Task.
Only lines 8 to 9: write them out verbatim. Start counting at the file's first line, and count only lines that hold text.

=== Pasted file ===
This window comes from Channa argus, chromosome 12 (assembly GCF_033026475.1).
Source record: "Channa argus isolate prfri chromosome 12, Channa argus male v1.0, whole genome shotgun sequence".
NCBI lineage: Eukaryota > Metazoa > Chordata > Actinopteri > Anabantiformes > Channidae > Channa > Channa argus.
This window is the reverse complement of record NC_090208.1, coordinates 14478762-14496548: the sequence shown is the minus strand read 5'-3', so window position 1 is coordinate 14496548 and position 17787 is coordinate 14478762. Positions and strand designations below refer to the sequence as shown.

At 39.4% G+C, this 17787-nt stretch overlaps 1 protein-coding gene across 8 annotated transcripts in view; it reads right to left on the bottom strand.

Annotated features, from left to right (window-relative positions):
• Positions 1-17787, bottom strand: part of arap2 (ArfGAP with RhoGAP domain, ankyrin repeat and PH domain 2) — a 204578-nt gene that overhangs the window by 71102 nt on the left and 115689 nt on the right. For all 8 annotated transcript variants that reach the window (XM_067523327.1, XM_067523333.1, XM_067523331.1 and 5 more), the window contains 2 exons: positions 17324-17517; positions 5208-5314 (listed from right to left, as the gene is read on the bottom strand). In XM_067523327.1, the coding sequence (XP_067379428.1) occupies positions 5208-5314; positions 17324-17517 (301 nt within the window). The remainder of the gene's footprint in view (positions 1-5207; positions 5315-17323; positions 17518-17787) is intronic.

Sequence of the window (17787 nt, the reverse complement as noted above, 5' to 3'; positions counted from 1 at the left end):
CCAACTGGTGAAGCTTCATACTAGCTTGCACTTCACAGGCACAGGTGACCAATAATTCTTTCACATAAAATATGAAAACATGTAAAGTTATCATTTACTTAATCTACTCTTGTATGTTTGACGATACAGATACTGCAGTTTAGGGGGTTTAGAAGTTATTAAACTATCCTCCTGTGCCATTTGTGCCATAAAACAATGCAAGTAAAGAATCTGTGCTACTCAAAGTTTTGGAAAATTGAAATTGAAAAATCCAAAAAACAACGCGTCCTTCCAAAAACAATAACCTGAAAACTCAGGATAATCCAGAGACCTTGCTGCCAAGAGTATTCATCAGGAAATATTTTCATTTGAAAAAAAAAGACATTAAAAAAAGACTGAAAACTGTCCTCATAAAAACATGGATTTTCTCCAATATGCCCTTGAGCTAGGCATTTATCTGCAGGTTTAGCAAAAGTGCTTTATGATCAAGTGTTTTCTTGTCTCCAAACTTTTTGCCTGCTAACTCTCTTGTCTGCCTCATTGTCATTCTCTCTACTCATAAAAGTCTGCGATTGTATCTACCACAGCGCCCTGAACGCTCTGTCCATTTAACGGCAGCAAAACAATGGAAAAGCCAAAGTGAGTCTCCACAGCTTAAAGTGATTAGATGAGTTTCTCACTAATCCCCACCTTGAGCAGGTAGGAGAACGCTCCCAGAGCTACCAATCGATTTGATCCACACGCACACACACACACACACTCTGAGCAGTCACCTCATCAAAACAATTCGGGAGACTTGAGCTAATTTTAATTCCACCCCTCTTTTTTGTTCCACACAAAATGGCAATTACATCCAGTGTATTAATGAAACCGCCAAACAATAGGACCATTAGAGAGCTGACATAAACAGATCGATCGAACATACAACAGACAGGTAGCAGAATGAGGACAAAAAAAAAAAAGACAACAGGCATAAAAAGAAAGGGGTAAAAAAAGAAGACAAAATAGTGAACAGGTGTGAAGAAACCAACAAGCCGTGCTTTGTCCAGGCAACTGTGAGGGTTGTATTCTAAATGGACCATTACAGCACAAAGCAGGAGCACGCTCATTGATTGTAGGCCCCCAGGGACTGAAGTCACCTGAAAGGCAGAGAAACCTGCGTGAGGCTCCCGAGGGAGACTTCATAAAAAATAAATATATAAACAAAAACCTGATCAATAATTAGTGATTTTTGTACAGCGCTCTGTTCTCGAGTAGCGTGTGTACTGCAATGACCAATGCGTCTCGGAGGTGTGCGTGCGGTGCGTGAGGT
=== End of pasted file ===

Sequence of the window (17787 nt, the reverse complement as noted above, 5' to 3'; positions counted from 1 at the left end):
CCAACTGGTGAAGCTTCATACTAGCTTGCACTTCACAGGCACAGGTGACCAATAATTCTTTCACATAAAATATGAAAACATGTAAAGTTATCATTTACTTAATCTACTCTTGTATGTTTGACGATACAGATACTGCAGTTTAGGGGGTTTAGAAGTTATTAAACTATCCTCCTGTGCCATTTGTGCCATAAAACAATGCAAGTAAAGAATCTGTGCTACTCAAAGTTTTGGAAAATTGAAATTGAAAAATCCAAAAAACAACGCGTCCTTCCAAAAACAATAACCTGAAAACTCAGGATAATCCAGAGACCTTGCTGCCAAGAGTATTCATCAGGAAATATTTTCATTTGAAAAAAAAAGACATTAAAAAAAGACTGAAAACTGTCCTCATAAAAACATGGATTTTCTCCAATATGCCCTTGAGCTAGGCATTTATCTGCAGGTTTAGCAAAAGTGCTTTATGATCAAGTGTTTTCTTGTCTCCAAACTTTTTGCCTGCTAACTCTCTTGTCTGCCTCATTGTCATTCTCTCTACTCATAAAAGTCTGCGATTGTATCTACCACAGCGCCCTGAACGCTCTGTCCATTTAACGGCAGCAAAACAATGGAAAAGCCAAAGTGAGTCTCCACAGCTTAAAGTGATTAGATGAGTTTCTCACTAATCCCCACCTTGAGCAGGTAGGAGAACGCTCCCAGAGCTACCAATCGATTTGATCCACACGCACACACACACACACACTCTGAGCAGTCACCTCATCAAAACAATTCGGGAGACTTGAGCTAATTTTAATTCCACCCCTCTTTTTTGTTCCACACAAAATGGCAATTACATCCAGTGTATTAATGAAACCGCCAAACAATAGGACCATTAGAGAGCTGACATAAACAGATCGATCGAACATACAACAGACAGGTAGCAGAATGAGGACAAAAAAAAAAAAGACAACAGGCATAAAAAGAAAGGGGTAAAAAAAGAAGACAAAATAGTGAACAGGTGTGAAGAAACCAACAAGCCGTGCTTTGTCCAGGCAACTGTGAGGGTTGTATTCTAAATGGACCATTACAGCACAAAGCAGGAGCACGCTCATTGATTGTAGGCCCCCAGGGACTGAAGTCACCTGAAAGGCAGAGAAACCTGCGTGAGGCTCCCGAGGGAGACTTCATAAAAAATAAATATATAAACAAAAACCTGATCAATAATTAGTGATTTTTGTACAGCGCTCTGTTCTCGAGTAGCGTGTGTACTGCAATGACCAATGCGTCTCGGAGGTGTGCGTGCGGTGCGTGAGGT